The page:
“founded by pioneer businessman W.E. Adams”
In 1930 pioneer businessman W.E. Adams founded the Adams Museum in downtown Deadwood with the purpose of preserving and displaying the history of the Black Hills. He donated the building to the City of Deadwood and placed the operation of the organization in the hands of a board of directors. The board oversaw the collecting of some of the Black Hills’ greatest treasures including Potato Creek Johnny’s gold nugget, beloved American illustrator N.C. Wyeth’s pencil sketch drawing of Western legend Wild Bill Hickok, the mysterious Thoen Stone record of the Ezra Kind party’s discovery of gold in the Hills in the 1830s and a one-of-a-kind plesiosaur (marine reptile). In 1989 South Dakotans gave Deadwood a second renaissance by voting to allow limited stakes gaming with tax proceeds benefiting historic preservation. This breathed new life into the Adams Museum, giving the City of Deadwood and the Adams Museum board the opportunity to hire a professionally trained museum staff with the goal of restoring the building, instituting professional collections management practices, creating engaging and educational exhibitions and developing community based public programming. In 2005, the Adams Museum underwent a major renovation of the then 75-year-old building to address safety issues, make the facility more accessible to people with disabilities and to improve public programming spaces. The Adams Museum is wheel-chair accessible. In addition to exhibits on all three levels, a western history bookstore is included on the main floor and restrooms and a meeting room are located on the lower level.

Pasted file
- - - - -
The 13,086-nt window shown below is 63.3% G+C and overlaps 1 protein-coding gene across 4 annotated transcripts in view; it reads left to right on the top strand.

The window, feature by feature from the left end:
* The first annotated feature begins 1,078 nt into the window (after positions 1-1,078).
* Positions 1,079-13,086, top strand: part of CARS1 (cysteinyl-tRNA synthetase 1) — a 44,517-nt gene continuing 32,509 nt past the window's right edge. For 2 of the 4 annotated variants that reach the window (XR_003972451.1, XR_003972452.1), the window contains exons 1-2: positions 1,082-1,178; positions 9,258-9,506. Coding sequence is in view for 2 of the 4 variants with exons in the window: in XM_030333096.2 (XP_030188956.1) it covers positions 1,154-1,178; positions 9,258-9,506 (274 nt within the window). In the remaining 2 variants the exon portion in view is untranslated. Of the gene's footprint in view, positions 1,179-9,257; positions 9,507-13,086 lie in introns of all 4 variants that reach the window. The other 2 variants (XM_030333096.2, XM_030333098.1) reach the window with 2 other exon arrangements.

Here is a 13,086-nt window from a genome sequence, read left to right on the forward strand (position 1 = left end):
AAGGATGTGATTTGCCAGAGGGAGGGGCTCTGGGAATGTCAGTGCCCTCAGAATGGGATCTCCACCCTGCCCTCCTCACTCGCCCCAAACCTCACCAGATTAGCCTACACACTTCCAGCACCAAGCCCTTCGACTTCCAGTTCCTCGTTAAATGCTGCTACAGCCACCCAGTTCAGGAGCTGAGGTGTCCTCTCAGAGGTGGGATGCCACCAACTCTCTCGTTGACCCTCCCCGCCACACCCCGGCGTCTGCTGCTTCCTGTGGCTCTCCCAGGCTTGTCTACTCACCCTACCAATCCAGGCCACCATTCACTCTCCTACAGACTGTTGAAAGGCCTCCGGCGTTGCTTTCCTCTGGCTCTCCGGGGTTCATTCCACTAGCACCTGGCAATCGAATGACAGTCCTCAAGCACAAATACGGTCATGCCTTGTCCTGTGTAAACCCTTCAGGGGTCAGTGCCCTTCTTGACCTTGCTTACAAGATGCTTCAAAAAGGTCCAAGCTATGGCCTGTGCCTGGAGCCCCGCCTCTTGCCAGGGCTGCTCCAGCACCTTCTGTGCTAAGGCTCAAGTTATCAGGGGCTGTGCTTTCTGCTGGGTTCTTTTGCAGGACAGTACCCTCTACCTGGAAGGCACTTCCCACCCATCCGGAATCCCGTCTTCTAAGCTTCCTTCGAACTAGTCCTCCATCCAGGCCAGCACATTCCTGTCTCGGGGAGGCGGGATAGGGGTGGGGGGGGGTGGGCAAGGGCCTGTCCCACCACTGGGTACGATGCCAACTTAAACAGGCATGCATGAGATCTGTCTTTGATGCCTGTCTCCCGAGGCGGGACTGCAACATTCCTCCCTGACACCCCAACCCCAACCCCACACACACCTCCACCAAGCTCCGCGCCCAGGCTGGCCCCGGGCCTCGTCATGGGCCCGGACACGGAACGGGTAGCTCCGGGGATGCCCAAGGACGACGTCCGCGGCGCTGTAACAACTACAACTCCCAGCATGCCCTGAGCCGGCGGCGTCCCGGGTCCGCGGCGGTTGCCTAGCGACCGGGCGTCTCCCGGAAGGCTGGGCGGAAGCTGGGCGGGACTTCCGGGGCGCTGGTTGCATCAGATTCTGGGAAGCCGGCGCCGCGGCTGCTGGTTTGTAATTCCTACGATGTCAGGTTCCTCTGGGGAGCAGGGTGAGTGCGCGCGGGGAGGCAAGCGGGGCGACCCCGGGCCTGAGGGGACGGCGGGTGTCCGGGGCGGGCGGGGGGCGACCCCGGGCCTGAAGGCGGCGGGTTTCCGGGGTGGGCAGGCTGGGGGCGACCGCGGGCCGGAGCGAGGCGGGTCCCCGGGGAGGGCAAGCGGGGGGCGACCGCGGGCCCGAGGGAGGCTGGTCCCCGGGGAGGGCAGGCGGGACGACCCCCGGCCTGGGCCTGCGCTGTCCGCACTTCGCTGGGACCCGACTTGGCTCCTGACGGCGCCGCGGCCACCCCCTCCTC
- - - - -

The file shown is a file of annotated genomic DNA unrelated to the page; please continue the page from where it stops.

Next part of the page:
Quick museum with a lot of very interesting information about the people and history of Deadwood and the area. Only disappointment was that the Thoren Stone was on loan, so we were not able to see it.
No visit to Deadwood would be complete without a stop at the Adams Museum and House.
This museum is dedicated to the history of Deadwood and the Black Hills region. You’ll learn about the early days of the Gold Rush, as well as the founding of Deadwood itself. Among the treasures on display, visitors can gawk at a 7.346 troy ounce gold nugget. The largest gold nug ever found in Black Hill is credited to Potato Creek Johnny, and it currently resides in the museum.
For a pleasant surprise, don’t forget to stop by the plesiosaur exhibit on your way out. This ancient creature was a reptilian predator that lived in the oceans during the Mesozoic Era. A fossilized skeleton was discovered and donated to the museum by Charles Haas and his son. The rock containing the fossil is now on display for everybody to see.
We think a stop here is one of the best things to do in Deadwood, SD!
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- Sun - Sat: 9:00 am - 5:00 pm
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